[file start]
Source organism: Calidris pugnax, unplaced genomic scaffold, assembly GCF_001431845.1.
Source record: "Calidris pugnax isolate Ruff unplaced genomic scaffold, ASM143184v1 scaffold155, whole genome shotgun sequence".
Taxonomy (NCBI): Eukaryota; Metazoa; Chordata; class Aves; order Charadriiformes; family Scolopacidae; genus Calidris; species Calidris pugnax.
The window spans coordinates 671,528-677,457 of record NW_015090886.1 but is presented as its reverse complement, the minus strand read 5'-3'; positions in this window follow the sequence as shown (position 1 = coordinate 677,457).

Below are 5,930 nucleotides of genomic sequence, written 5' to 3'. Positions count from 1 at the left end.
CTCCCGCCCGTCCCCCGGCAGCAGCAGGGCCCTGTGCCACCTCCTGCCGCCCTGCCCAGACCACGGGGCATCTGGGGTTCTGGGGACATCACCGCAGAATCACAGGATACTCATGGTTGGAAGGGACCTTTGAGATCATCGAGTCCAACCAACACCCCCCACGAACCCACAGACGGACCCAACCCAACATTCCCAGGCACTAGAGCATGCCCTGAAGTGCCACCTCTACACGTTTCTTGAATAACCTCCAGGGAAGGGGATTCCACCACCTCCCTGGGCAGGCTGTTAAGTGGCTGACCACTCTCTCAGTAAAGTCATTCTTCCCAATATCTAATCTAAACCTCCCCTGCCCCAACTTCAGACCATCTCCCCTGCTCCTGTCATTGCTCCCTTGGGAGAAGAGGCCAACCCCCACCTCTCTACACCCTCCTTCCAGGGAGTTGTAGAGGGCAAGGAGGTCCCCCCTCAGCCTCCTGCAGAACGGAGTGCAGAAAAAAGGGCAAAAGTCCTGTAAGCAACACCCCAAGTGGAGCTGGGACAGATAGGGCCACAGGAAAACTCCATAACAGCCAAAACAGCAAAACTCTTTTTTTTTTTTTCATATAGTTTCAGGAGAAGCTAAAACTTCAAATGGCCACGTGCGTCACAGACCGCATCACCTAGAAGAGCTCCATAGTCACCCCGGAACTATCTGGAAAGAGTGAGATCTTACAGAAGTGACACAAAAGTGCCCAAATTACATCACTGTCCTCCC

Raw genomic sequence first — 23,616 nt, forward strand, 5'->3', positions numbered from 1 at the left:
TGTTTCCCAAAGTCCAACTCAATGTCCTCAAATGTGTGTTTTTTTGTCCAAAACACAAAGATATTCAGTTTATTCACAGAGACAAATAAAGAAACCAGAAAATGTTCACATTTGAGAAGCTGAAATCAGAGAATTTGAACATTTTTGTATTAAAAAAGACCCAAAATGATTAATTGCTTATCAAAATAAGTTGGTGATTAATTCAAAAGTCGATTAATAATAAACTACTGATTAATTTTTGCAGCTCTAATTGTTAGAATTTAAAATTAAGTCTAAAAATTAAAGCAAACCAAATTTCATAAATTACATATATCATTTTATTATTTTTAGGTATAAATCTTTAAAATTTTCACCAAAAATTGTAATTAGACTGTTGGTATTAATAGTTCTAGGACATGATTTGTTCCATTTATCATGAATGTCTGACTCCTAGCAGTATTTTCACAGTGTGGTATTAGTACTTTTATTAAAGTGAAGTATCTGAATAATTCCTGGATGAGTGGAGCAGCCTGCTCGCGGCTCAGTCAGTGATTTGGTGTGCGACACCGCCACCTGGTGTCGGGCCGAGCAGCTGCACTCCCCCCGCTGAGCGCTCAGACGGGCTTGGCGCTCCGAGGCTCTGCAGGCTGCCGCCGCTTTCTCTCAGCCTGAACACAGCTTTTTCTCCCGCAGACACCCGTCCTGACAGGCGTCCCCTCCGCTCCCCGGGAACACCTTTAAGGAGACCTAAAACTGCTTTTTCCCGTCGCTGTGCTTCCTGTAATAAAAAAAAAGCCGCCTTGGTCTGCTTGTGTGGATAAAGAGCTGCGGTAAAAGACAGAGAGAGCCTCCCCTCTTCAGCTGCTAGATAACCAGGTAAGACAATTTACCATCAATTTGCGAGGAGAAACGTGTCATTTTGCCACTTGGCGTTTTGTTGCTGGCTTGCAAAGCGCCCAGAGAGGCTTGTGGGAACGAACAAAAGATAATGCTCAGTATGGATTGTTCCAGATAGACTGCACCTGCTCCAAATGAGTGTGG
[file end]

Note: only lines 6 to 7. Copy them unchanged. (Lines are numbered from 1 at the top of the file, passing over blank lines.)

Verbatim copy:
CTCCCGCCCGTCCCCCGGCAGCAGCAGGGCCCTGTGCCACCTCCTGCCGCCCTGCCCAGACCACGGGGCATCTGGGGTTCTGGGGACATCACCGCAGAATCACAGGATACTCATGGTTGGAAGGGACCTTTGAGATCATCGAGTCCAACCAACACCCCCCACGAACCCACAGACGGACCCAACCCAACATTCCCAGGCACTAGAGCATGCCCTGAAGTGCCACCTCTACACGTTTCTTGAATAACCTCCAGGGAAGGGGATTCCACCACCTCCCTGGGCAGGCTGTTAAGTGGCTGACCACTCTCTCAGTAAAGTCATTCTTCCCAATATCTAATCTAAACCTCCCCTGCCCCAACTTCAGACCATCTCCCCTGCTCCTGTCATTGCTCCCTTGGGAGAAGAGGCCAACCCCCACCTCTCTACACCCTCCTTCCAGGGAGTTGTAGAGGGCAAGGAGGTCCCCCCTCAGCCTCCTGCAGAACGGAGTGCAGAAAAAAGGGCAAAAGTCCTGTAAGCAACACCCCAAGTGGAGCTGGGACAGATAGGGCCACAGGAAAACTCCATAACAGCCAAAACAGCAAAACTCTTTTTTTTTTTTTCATATAGTTTCAGGAGAAGCTAAAACTTCAAATGGCCACGTGCGTCACAGACCGCATCACCTAGAAGAGCTCCATAGTCACCCCGGAACTATCTGGAAAGAGTGAGATCTTACAGAAGTGACACAAAAGTGCCCAAATTACATCACTGTCCTCCC

Raw genomic sequence first — 23,616 nt, forward strand, 5'->3', positions numbered from 1 at the left: